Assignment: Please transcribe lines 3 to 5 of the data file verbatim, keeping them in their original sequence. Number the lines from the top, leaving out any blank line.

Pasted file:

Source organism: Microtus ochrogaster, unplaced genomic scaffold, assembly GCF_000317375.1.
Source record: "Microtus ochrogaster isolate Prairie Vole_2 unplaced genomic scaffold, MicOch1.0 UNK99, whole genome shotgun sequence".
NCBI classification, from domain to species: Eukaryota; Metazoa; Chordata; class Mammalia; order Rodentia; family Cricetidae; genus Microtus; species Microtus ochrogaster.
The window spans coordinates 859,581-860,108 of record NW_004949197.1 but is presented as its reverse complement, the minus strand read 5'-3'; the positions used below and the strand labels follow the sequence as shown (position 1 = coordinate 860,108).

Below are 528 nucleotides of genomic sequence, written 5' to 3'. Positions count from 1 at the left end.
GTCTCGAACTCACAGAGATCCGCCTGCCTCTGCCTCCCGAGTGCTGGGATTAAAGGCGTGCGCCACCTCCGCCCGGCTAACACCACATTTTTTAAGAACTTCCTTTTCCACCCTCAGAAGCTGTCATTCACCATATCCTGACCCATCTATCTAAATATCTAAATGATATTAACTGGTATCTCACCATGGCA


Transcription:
NCBI classification, from domain to species: Eukaryota; Metazoa; Chordata; class Mammalia; order Rodentia; family Cricetidae; genus Microtus; species Microtus ochrogaster.
The window spans coordinates 859,581-860,108 of record NW_004949197.1 but is presented as its reverse complement, the minus strand read 5'-3'; the positions used below and the strand labels follow the sequence as shown (position 1 = coordinate 860,108).

Below are 528 nucleotides of genomic sequence, written 5' to 3'. Positions count from 1 at the left end.